Skyler Davenport Says ‘See For Me’ is a ‘Step in the Right Direction’ For Characters With Disabilities


“It’s a tiny bit surreal,” says Skyler Davenport about the release of their new movie See For Me, “just because that whole [filming] process was before COVID. And then, we got shut down, and reopened, and then came back for additional scene shoots. I’m grateful that the movie is coming out, [after having watched] people work for a year and a half, off-and-on, amidst obstacles the world of cinema has never seen.”

Indeed, the COVID-19 pandemic has complicated all sorts of matters in the industry, from filming delays for movies like The Batman, Matt Reeves’ highly anticipated take on DC’s legendary Caped Crusader, to the shuffling of major movie release dates as a result of pandemic-related theatre closures around the world. For Davenport, as challenging as delays were throughout See For Me‘s production, the pandemic did bring everyone on set closer together. “I felt like we all came back with [individual] stories from quarantine, and it just felt different than I think most sets, that had not gone through that process, would have been.”


In Canadian director Randall Okita’s thriller See For Me, Davenport plays Sophie—a former professional skier who lost her vision after a tragic accident—who takes a house-sitting job in a secluded mansion in the wilderness. During her stay, Sophie unexpectedly finds herself under invasion by a quartet of thieves looking for the mansion’s hidden safe. To survive, she uses “See For Me,” an app that connects visually-impaired users with volunteers throughout the country who see on their behalf. Fortunately for Sophie, the app connects her to army veteran and first-person shooter video game-enthusiast Kelly (Jessica Parker Kennedy).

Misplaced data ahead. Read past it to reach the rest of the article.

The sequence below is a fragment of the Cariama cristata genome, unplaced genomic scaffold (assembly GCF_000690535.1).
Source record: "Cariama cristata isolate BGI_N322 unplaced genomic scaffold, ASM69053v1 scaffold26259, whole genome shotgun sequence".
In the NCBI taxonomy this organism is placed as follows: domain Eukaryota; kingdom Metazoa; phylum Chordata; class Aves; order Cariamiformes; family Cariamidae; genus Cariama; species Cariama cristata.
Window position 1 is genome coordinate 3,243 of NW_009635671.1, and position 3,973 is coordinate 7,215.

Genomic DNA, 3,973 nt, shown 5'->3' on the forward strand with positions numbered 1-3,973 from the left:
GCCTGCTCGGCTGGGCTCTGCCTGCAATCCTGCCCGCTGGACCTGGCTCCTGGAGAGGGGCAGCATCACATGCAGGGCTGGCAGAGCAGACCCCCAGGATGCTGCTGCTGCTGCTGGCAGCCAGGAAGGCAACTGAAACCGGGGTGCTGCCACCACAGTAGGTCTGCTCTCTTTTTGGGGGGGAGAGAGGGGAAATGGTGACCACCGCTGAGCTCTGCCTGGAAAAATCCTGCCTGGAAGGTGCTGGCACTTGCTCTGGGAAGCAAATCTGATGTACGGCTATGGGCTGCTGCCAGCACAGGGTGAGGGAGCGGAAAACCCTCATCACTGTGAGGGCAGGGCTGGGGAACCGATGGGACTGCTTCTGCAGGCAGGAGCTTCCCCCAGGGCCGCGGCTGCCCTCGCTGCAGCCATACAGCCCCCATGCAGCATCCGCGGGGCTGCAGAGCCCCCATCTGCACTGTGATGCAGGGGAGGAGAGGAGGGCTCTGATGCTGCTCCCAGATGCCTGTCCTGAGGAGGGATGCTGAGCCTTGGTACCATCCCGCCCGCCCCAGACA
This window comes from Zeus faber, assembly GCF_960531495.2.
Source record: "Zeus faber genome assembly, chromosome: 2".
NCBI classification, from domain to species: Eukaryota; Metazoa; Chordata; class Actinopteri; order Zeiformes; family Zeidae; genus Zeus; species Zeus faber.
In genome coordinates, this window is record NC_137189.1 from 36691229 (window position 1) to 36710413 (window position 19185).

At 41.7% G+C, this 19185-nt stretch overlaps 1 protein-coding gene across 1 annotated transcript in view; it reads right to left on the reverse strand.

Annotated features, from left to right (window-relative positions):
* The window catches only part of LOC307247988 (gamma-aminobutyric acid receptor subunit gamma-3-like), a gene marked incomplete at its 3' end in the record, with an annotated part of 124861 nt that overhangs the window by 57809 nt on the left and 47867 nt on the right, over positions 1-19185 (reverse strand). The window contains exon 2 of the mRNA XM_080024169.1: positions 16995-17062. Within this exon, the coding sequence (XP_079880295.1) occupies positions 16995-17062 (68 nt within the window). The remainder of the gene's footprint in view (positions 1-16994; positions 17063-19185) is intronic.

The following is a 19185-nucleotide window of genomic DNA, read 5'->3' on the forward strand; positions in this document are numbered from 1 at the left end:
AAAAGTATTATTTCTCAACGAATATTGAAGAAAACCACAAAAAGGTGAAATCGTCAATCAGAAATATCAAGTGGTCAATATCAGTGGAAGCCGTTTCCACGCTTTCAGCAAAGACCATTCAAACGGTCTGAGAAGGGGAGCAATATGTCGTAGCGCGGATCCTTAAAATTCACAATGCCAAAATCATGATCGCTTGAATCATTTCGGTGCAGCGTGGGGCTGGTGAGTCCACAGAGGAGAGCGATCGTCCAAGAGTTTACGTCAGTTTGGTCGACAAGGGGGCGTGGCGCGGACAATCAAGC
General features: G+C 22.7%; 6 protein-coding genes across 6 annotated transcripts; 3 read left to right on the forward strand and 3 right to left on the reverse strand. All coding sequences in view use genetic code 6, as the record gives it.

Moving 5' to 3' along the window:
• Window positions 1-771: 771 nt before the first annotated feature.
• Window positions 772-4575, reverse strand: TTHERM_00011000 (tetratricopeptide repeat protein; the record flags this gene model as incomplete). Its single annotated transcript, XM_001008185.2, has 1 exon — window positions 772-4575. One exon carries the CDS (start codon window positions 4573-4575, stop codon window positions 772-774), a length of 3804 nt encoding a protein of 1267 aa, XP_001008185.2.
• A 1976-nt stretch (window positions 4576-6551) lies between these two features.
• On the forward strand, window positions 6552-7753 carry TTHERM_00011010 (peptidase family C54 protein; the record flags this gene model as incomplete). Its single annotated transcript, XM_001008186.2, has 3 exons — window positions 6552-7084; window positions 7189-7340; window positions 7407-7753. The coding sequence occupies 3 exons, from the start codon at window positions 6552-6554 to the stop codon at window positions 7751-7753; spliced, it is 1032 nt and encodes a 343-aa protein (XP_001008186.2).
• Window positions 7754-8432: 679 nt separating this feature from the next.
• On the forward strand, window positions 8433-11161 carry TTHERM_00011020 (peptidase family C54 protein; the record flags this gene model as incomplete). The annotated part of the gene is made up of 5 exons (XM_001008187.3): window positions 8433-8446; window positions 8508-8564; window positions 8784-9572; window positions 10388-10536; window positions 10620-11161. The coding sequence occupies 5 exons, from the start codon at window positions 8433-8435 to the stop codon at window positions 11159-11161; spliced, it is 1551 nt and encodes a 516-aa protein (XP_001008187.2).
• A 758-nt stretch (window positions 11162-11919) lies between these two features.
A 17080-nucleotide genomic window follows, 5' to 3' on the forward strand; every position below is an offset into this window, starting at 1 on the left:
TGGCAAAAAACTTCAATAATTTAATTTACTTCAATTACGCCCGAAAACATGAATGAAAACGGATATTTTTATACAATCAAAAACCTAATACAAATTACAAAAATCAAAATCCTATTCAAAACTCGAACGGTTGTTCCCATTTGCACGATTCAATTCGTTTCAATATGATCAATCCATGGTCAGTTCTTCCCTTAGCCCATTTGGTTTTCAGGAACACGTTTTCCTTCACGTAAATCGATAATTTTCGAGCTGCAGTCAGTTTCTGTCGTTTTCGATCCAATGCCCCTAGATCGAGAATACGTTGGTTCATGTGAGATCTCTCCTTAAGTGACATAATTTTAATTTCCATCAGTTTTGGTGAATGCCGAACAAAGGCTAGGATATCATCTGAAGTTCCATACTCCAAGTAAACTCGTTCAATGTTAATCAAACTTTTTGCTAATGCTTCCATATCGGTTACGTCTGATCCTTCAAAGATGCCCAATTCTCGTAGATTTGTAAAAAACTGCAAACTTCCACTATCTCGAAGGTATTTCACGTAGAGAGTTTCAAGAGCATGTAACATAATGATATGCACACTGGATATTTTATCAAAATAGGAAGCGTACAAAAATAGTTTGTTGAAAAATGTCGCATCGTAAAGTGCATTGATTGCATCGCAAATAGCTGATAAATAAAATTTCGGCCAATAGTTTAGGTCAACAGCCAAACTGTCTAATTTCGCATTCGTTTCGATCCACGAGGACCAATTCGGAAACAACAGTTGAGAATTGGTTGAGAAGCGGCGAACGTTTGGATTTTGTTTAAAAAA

With only the camera on Sophie’s phone, Kelly does everything she can remotely to help Sophie survive the home invasion.

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A Step in the Right Direction

Wildling Pictures

The home invasion film has been a staple sub-genre of cinema, dating as early as 1909 in filmmaking pioneer D.W. Griffith’s The Lonely Villa, which stars silent film legend Mary Pickford. Since then, the sub-genre has been naturally revisited time and time again with diverse storylines and protagonists, from a mother trying to protect her young daughter from burglars in David Fincher’s Panic Room to a father and daughter trying to survive the night in a supposedly haunted vacation home in the Elizabeth Olsen-led Silent House. What’s more, See For Me wasn’t the first to feature a blind character experiencing a home invasion: 1967’s Wait Until Dark starred Audrey Hepburn as a blind woman who falls victim to an elaborate con game while home alone.

Of course, what makes See For Me truly exceptional is that its blind protagonist is actually played by an actor who is also legally blind. “I think that’s a step in the right direction,” says Davenport, who also identifies as non-binary, and who experienced neurological vision loss due in part to hemiplegic migraines, a rare condition that mimics a stroke. In 2012, their condition ultimately led to an actual stroke, resulting in permanent vision loss. “Right away [aftering reading the script], I was like, wow, you don’t think of a film with so much action, especially when it affects mobility, as having a character with a disability as the main.”

The significance of their casting isn’t lost on Davenport, particularly after a year that saw multiple major studio projects feature characters with disabilities actually being played by actors with disabilities, like Marvel’s first deaf superhero in Eternals played by deaf actress Lauren Ridloff. “I think people are doing a phenomenal job,” they said in our interview. “It’s two steps forward, one step back, but keep walking on it as long as it’s the right lane.”